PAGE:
The receptors and cellular factors used by phleboviruses (Bunyaviridae) to enter host cells remain largely unidentified. In addition to the C-type lectin DC-SIGN (Dendritic cell-specific intercellular adhesion molecule 3-grabbing non-integrin), we report here that several phleboviruses subvert the closely related protein L-SIGN for infection. Together, our results establish that L-SIGN is an attachment factor not required for virus internalization whereas DC-SIGN is an authentic entry receptor required for both binding and endocytosis. Our study underlines the importance of the subsequent entry processes in virus–receptor interactions beyond attachment.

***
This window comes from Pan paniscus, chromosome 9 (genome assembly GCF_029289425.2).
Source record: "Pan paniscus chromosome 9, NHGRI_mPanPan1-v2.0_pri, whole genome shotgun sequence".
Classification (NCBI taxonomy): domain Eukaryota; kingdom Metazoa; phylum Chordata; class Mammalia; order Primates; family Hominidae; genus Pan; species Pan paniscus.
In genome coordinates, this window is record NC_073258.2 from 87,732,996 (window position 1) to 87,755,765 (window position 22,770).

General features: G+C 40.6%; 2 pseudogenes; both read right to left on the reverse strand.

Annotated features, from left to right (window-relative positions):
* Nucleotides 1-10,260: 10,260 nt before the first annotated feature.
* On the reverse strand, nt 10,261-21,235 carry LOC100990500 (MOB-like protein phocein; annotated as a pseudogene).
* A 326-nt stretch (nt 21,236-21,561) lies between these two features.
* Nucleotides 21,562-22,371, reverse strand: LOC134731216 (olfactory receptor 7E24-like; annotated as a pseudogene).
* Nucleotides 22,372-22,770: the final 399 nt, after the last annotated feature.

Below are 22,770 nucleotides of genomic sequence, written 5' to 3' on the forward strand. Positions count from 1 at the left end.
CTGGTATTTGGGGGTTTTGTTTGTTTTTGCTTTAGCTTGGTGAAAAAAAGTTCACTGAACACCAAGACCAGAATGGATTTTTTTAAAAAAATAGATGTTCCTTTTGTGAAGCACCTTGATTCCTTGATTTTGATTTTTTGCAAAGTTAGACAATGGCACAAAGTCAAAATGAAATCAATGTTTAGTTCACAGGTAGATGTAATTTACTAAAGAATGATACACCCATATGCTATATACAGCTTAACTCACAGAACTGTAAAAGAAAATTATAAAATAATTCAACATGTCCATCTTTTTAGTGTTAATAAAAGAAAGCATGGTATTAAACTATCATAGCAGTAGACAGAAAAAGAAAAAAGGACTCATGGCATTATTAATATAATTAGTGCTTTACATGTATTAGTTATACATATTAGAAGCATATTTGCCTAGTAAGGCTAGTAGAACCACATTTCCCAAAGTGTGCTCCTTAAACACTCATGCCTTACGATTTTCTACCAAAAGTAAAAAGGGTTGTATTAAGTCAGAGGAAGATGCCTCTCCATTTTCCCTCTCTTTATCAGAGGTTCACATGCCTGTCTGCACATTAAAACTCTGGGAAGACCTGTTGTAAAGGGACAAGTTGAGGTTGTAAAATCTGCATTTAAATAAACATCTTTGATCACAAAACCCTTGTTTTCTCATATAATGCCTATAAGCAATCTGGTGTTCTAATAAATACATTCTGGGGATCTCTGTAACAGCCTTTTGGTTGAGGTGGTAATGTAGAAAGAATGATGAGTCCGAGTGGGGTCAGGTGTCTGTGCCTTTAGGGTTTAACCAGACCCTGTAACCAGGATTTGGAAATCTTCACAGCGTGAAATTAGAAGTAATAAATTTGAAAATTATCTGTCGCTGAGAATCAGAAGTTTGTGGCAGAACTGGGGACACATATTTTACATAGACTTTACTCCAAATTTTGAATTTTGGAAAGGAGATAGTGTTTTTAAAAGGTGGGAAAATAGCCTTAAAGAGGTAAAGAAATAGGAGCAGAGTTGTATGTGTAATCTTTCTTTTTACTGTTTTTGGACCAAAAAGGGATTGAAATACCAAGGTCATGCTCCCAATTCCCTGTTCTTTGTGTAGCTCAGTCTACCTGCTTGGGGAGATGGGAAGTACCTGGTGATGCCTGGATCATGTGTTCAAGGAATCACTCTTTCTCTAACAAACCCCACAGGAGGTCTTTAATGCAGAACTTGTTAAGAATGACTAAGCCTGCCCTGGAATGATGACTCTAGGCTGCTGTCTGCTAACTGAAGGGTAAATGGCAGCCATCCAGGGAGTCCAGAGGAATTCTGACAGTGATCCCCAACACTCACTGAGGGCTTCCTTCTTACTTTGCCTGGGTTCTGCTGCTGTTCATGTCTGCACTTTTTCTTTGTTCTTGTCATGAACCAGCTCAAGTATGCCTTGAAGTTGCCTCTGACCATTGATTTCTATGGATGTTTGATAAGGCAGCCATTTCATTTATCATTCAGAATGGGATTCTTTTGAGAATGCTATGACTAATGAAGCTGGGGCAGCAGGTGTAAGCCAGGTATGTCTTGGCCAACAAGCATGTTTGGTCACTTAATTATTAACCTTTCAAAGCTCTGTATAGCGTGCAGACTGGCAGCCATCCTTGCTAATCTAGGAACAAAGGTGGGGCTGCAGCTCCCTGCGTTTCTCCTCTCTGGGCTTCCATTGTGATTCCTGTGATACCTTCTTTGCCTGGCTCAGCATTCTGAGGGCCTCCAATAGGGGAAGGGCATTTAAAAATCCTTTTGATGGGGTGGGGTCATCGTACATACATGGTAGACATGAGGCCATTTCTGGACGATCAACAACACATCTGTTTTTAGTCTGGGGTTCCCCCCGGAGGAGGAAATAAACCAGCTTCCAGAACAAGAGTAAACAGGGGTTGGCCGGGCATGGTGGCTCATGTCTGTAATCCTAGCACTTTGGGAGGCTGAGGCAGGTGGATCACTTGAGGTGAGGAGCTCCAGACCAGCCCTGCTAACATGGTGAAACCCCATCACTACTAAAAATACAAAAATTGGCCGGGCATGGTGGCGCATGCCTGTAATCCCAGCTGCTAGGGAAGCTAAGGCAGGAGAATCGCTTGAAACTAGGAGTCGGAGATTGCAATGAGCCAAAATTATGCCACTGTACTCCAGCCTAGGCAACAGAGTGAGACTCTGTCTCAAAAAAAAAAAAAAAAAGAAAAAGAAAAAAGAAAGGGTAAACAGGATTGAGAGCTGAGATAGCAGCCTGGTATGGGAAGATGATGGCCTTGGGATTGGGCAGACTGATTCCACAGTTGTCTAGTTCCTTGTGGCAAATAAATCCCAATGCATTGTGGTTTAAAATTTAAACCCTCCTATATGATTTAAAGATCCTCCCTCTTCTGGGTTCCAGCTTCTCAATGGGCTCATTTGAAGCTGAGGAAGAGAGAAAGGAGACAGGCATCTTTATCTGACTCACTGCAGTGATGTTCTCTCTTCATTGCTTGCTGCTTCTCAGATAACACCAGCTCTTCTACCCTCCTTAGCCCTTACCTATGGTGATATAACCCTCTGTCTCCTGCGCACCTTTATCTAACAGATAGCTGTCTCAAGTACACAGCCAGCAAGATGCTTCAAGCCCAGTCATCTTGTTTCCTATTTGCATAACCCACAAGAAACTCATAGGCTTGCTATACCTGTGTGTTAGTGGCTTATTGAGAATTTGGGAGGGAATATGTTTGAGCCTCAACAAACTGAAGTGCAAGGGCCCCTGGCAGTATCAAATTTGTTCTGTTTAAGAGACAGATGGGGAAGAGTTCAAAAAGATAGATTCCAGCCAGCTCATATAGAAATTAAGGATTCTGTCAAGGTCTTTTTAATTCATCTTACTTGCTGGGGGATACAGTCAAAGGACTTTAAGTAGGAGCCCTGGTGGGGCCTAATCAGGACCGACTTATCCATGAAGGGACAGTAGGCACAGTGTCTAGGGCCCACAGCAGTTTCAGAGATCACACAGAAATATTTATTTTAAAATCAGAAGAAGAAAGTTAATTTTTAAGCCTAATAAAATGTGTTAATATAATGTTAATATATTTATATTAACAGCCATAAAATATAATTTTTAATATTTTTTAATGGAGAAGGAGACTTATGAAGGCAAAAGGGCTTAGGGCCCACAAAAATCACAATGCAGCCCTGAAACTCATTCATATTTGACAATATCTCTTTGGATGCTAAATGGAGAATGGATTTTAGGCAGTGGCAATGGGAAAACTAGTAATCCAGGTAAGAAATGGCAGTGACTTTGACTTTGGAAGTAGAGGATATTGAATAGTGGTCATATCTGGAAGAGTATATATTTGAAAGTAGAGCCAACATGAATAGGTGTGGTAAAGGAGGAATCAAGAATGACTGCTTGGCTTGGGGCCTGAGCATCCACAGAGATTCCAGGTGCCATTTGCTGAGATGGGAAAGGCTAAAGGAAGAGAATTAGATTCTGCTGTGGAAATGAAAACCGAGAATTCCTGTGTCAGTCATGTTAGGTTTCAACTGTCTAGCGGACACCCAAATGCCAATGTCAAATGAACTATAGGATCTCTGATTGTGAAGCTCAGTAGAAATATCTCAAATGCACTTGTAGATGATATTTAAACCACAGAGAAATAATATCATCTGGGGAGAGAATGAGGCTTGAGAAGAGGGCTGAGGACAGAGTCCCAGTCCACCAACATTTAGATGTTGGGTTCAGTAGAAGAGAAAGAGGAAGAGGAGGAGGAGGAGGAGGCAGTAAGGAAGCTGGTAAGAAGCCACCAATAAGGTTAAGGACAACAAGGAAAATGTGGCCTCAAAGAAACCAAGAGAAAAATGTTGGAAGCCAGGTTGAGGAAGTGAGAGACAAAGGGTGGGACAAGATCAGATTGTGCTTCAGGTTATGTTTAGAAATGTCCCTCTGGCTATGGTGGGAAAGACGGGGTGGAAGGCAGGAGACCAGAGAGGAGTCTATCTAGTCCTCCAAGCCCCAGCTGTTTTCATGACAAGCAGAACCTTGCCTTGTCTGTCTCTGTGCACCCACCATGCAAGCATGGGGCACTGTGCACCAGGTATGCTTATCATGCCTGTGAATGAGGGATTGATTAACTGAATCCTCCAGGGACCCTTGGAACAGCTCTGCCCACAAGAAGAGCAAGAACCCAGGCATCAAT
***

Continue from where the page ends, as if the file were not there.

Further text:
Bunyaviruses represent a growing threat to humans and livestock globally. The receptors, cellular factors and endocytic pathways used by these emerging pathogens to infect cells remain largely unidentified and poorly characterized. DC-SIGN is a C-type lectin highly expressed on dermal dendritic cells that has been found to act as an authentic entry receptor for many phleboviruses (Bunyaviridae), including Rift Valley fever virus (RVFV), Toscana virus (TOSV) and Uukuniemi virus (UUKV). We found that these phleboviruses can exploit another C-type lectin, L-SIGN, for infection. L-SIGN shares 77% sequence homology with DC-SIGN and is expressed on liver sinusoidal endothelial cells. L-SIGN is required for UUKV binding but not for virus internalization. An endocytosis-defective mutant of L-SIGN was still able to mediate virus uptake and infection, indicating that L-SIGN acts as an attachment receptor for phleboviruses rather than an endocytic receptor. Our results point out a fundamental difference in the use of the C-type lectins L-SIGN and DC-SIGN by UUKV to enter cells, although both proteins are closely related in terms of molecular structure and biological function. This study sheds new light on the molecular mechanisms by which phleboviruses target the liver and also highlights the added complexity in virus–receptor interactions beyond attachment.